Tumor necrosis factor α (TNF) is a cytokine that is involved in the inflammatory process after CNS injury and is implicated in neuroregeneration. A saturable transport system for TNF located at the blood-brain barrier (BBB) is responsible for the limited entry of TNF from blood to the CNS in normal mice. After partial disruption of the BBB by compression of the lumbar spinal cord, permeability to TNF was increased not only in the lumbar spinal cord but also in brain and distal spinal cord segments, where the BBB remained intact. The increase in the entry of TNF to the CNS followed a biphasic temporal pattern, with a first peak immediately after injury and a second peak starting on day 3; these changes lasted longer than the mere, disruption of the BBB. The increased entry of TNF was abolished by addition of excess unlabeled TNF, showing that the transport system for TNF remained saturable after spinal cord injury (SCI) and providing evidence that the enhanced entry of TNF could not be explained by diffusion or leakage. This study adds strong support for our concept that the saturable transport system for TNF across the BBB can be upregulated in the diseased state, and it suggests that the BBB is actively involved in the modulation of the processes of degeneration and regeneration after SCI.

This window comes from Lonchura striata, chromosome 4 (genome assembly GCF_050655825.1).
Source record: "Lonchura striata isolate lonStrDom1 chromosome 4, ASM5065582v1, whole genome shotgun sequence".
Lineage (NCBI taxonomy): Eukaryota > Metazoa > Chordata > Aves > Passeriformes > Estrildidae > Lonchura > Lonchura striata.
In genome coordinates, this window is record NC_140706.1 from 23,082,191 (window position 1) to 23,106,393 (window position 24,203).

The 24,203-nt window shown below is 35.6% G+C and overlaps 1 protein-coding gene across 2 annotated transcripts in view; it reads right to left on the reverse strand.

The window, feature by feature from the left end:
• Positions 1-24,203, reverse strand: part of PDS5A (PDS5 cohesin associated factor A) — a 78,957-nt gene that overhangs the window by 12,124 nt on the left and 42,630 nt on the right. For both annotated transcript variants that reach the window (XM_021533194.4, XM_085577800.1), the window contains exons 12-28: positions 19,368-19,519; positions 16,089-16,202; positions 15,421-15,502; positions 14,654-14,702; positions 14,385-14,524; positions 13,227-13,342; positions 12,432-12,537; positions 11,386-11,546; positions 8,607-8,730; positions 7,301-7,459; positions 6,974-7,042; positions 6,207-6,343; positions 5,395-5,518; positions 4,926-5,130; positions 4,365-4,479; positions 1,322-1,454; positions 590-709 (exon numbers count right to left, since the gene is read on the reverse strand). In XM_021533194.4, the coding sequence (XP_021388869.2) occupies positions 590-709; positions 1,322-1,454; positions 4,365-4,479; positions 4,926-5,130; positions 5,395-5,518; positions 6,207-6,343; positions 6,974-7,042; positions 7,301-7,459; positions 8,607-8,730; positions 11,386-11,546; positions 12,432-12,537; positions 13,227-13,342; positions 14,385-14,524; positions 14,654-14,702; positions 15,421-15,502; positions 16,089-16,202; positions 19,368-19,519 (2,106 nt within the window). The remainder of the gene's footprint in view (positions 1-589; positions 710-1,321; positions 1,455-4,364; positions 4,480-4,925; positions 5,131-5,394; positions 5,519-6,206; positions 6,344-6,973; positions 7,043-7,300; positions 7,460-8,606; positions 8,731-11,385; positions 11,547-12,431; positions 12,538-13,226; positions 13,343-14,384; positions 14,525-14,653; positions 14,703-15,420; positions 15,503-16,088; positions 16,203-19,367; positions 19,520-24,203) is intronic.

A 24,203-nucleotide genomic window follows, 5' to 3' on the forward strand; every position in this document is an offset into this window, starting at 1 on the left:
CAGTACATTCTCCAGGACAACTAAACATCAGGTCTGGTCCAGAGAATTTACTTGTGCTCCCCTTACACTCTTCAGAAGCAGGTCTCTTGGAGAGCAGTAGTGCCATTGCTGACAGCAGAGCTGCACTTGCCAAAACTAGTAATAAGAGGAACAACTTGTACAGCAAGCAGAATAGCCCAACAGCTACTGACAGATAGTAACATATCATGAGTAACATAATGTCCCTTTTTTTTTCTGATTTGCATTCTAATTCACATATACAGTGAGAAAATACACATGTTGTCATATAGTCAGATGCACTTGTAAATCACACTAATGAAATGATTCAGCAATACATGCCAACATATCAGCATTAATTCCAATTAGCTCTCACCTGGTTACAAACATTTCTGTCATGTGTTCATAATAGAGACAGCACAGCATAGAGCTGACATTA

|Original language||English (US)|
|Number of pages||7|
|Journal||Journal of Neuroscience|
|State||Published - May 1 1999|
- Transport system
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